Be Wary of Lions

Of course this maxim applies to other wild animals as well. Most at risk are foreign tourists who find certain animals such as lions cute and innocuous. That is as maybe but common sense must prevail. The inevitable happened today. An American tourist was driving through the Lion Park no more than 20kms from Joburg with their window open when the lion struck. In the contest between man and the lion, guess who wins. The woman passenger did not.

What is troubling for me is that there have been calls for this lion to be shot.



A lion pushes on through a gritty wind in the Nossob Riverbed.

A lion pushes on through a gritty wind in the Nossob Riverbed.

This lion was behaving civilly according to animal norms. As a carnivore he is entitled to the most succulent morsels that it can find. Without even having to stalk and engage in a lung bursting chase, he had fresh meat on tap sitting in a nearby car.

To a human this might sound callous but this is the lion’s thought process as he spotted the hunk of fresh meat metres away from himself.

An African lion feeding on a zebra carcass.

An African lion feeding on a zebra carcass.

This is my nameless friend Malcolm’s view on lions. After sharing my experiences with a hyena during one of my stints in the Army, he then graciously shared his views and experiences with lions. Again please do not let Malcolm know that I am using this intellectual capital without his informed consent but as he is all probability sunning himself at Le Herradura in Grenada Spain, hopefully he does not have the time between diving, hiking, eating and taking extended siestas to read my drivel.

 I always worry about lions. When I look at what my cats can do at 4 kg I can only marvel at a 180kg lion’s potential.

 We blithely drive around in open sided game viewing vehicles when visiting private game lodges and on our own Olifants Reserves. We have even been driven in an open game viewing vehicle in the Kruger National Park as have you.


Lion cubs surround a patient lioness nipping and playing.-Londolozi-private-game-reserve-South-Africa.-National-Geographic-photo-by-Chris-Johns..jpg

Lion cubs surround a patient lioness nipping and playing.-Londolozi-private-game-reserve-South-Africa.-National-Geographic-photo-by-Chris-Johns..jpg

The accepted wisdom is that lions don’t see us, insignificant humans, sitting in the vehicle but only see a large mass bigger than themselves which they steer clear of.

Like your photo of the lioness opening a car door I am waiting for a report of a lion(ess) for whatever cause or reason ending up among the passengers in the game viewing vehicle.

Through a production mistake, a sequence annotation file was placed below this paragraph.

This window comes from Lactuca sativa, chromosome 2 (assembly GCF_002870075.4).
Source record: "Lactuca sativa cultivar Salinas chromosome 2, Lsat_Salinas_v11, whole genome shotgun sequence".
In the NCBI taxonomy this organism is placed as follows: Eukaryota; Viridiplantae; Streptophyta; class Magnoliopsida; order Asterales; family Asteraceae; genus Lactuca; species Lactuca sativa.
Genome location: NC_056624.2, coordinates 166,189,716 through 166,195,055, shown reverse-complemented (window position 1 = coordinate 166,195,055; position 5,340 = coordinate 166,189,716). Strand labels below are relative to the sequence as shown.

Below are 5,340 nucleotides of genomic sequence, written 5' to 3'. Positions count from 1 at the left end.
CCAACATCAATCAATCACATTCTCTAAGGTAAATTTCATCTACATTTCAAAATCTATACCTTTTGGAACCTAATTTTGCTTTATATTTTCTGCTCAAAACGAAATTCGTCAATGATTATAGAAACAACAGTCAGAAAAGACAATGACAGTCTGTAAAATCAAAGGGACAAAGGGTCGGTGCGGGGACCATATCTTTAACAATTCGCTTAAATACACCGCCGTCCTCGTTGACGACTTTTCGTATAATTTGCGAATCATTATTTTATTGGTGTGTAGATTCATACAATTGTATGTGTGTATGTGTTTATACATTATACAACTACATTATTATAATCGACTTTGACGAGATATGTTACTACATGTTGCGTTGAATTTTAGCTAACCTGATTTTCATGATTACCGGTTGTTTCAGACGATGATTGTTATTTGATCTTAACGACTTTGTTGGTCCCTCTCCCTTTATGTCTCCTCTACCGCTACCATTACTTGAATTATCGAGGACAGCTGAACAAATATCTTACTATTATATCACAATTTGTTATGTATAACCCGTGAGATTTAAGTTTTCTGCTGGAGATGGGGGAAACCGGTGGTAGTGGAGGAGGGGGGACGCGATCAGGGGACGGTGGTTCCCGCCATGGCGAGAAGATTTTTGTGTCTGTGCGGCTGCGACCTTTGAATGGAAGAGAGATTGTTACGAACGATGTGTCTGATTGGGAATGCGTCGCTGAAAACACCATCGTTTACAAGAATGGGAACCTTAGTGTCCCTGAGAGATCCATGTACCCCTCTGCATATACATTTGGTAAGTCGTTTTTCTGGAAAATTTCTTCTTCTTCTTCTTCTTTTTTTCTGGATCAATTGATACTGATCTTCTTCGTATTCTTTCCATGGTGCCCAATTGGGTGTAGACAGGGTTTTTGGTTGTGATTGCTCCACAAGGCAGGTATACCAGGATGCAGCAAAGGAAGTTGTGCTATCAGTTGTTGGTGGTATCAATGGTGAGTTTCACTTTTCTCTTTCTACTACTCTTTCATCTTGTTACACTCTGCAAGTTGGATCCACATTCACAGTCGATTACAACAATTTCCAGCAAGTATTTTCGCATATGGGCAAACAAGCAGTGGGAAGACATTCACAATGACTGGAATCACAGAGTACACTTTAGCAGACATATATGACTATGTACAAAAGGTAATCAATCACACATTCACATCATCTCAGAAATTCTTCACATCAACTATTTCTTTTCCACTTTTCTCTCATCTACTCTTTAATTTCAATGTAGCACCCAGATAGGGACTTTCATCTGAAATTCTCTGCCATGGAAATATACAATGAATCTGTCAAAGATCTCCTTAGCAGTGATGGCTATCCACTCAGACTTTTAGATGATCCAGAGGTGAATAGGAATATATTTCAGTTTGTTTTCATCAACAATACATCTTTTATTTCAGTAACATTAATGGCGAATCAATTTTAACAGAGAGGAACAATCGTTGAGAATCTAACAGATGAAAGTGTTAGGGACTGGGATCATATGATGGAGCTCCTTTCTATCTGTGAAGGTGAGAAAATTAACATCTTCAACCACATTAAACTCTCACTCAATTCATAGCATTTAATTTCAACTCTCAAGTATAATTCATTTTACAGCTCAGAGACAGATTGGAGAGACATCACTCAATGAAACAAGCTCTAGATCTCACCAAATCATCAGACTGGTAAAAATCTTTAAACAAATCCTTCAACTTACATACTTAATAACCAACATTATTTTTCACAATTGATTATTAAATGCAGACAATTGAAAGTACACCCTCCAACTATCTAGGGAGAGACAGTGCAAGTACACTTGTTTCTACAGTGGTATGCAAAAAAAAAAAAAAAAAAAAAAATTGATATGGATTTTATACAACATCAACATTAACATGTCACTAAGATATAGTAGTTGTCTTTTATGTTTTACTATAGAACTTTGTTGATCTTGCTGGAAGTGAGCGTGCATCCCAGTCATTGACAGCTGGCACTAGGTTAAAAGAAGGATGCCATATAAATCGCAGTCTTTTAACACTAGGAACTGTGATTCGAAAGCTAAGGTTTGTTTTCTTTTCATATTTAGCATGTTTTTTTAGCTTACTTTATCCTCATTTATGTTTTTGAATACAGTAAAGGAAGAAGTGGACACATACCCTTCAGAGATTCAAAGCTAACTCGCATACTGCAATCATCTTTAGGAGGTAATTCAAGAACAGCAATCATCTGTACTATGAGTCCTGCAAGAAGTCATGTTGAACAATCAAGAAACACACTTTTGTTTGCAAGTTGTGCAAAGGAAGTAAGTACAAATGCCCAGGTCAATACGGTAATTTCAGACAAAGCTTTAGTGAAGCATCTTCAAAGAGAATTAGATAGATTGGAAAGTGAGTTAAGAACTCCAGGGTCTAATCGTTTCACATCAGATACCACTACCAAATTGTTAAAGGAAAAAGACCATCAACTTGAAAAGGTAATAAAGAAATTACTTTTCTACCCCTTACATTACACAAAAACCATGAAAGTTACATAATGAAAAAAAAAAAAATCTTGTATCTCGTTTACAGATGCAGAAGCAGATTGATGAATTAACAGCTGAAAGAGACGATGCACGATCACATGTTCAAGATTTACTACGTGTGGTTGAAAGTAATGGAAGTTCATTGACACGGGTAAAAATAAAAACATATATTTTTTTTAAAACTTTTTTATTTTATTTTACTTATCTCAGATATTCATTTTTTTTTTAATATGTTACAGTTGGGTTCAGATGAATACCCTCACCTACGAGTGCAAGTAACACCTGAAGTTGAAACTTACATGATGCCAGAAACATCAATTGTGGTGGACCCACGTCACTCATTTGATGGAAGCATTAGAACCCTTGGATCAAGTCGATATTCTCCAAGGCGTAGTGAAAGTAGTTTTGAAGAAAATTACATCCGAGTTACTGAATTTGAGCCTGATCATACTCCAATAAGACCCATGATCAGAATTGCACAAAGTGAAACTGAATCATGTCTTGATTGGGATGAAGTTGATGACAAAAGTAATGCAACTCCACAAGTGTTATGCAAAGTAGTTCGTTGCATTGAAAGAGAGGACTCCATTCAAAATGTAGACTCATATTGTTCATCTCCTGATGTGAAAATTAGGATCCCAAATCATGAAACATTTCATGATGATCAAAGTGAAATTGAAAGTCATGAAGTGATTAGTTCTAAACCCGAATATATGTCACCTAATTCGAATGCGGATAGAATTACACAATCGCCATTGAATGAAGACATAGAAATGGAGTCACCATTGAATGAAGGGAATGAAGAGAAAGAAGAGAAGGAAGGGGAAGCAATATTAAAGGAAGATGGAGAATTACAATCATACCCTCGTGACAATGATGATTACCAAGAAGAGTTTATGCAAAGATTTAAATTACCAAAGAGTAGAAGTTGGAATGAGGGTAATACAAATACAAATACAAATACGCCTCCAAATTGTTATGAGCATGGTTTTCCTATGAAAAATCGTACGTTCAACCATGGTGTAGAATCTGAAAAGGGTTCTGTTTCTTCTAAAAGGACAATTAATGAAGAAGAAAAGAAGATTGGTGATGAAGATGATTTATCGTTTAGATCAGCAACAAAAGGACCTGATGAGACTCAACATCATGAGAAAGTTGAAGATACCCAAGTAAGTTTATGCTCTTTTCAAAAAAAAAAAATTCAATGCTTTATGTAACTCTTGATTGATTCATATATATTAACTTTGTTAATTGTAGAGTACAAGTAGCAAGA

My first sighting of lion with Janine on Olifants River Game Reserve was at a crossing of the Main Railway Line between Hoedspruit and Phalaborwa. It was at night. I picked a male up in the headlights just in front of the vehicle at the rail crossing. One immediately switches the head lights off and uses a spotting lamp with a red filter on it. The process of fitting the filter and plugging the light in took a couple of minutes. He had disappeared. We knew he had crossed the railway line. Janine was shining the lamp and I was driving. She thought he must have gone to the left and down to a dry river bed. I stopped the vehicle after crossing the railway line while Janine shone all over the show looking for movement etc. I was only looking left. There was a small tree (bush) right next to the driver’s door. I happened to glance right and there between the driver’s door and the bush was this male lion. He was unfazed and strolled off down the road in front of the vehicle. Maybe the accepted wisdom is correct.

 Lion cub

On another occasion on Olifants North Game Reserve someone called in Lions just off one of the roads one night. We were out on a night drive so I proceeded in a Northerly direction along the road. The other vehicles were all pointing south and the viewing spot lights were illuminating a few lionesses near the road on their left hand side (our right hand side). Unknowingly I had split the pride who were about to pounce on some impala that had started running to our right. A lioness at full charge came from our left with the intent of crossing the road and joining the kill. I cut her off! How she pulled up that charge and skirted the vehicle I don’t know. I had visions of her jumping straight through our vehicle such was the intensity of the charge. Once again the accepted wisdom prevailed.

 Lion at sunset

Here is a scary story from February 2011 that I read on News24 entitled “Car flipped by randy elephant bull.” Unfortunately John Somers and his wife Judy of Rustenburg had this harrowing experience whilst driving in the Pilansberg Nature Reserve. Apparently this vehicle was only two weeks old at the time.

Road rage#1 Road rage#2 Road rage#3 Road rage#4 Road rage#5 Road rage#6 Road rage#7

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